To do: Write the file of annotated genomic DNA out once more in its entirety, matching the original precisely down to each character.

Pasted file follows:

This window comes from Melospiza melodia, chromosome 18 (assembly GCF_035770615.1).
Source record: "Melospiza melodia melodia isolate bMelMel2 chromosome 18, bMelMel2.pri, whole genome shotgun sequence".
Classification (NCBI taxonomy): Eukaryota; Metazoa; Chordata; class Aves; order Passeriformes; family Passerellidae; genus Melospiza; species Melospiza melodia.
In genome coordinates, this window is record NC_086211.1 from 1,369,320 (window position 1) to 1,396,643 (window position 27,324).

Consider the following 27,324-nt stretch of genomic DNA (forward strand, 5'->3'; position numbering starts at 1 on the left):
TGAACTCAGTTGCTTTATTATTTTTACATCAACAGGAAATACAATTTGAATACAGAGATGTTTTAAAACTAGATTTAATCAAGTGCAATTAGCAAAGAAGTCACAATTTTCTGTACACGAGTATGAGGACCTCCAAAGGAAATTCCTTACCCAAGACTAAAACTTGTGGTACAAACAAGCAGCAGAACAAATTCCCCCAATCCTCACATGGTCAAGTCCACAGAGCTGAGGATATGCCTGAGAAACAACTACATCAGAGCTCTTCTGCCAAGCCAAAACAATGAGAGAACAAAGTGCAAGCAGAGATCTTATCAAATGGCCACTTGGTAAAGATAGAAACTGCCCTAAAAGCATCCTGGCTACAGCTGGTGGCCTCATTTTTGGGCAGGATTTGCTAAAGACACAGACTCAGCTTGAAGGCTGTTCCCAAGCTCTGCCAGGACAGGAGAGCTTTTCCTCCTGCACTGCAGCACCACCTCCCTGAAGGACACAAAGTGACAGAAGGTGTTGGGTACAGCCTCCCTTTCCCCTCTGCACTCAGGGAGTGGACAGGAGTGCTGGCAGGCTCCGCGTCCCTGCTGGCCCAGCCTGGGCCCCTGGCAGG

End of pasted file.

This window comes from Melospiza melodia, chromosome 18 (assembly GCF_035770615.1).
Source record: "Melospiza melodia melodia isolate bMelMel2 chromosome 18, bMelMel2.pri, whole genome shotgun sequence".
Classification (NCBI taxonomy): Eukaryota; Metazoa; Chordata; class Aves; order Passeriformes; family Passerellidae; genus Melospiza; species Melospiza melodia.
In genome coordinates, this window is record NC_086211.1 from 1,369,320 (window position 1) to 1,396,643 (window position 27,324).

Consider the following 27,324-nt stretch of genomic DNA (forward strand, 5'->3'; position numbering starts at 1 on the left):
TGAACTCAGTTGCTTTATTATTTTTACATCAACAGGAAATACAATTTGAATACAGAGATGTTTTAAAACTAGATTTAATCAAGTGCAATTAGCAAAGAAGTCACAATTTTCTGTACACGAGTATGAGGACCTCCAAAGGAAATTCCTTACCCAAGACTAAAACTTGTGGTACAAACAAGCAGCAGAACAAATTCCCCCAATCCTCACATGGTCAAGTCCACAGAGCTGAGGATATGCCTGAGAAACAACTACATCAGAGCTCTTCTGCCAAGCCAAAACAATGAGAGAACAAAGTGCAAGCAGAGATCTTATCAAATGGCCACTTGGTAAAGATAGAAACTGCCCTAAAAGCATCCTGGCTACAGCTGGTGGCCTCATTTTTGGGCAGGATTTGCTAAAGACACAGACTCAGCTTGAAGGCTGTTCCCAAGCTCTGCCAGGACAGGAGAGCTTTTCCTCCTGCACTGCAGCACCACCTCCCTGAAGGACACAAAGTGACAGAAGGTGTTGGGTACAGCCTCCCTTTCCCCTCTGCACTCAGGGAGTGGACAGGAGTGCTGGCAGGCTCCGCGTCCCTGCTGGCCCAGCCTGGGCCCCTGGCAGG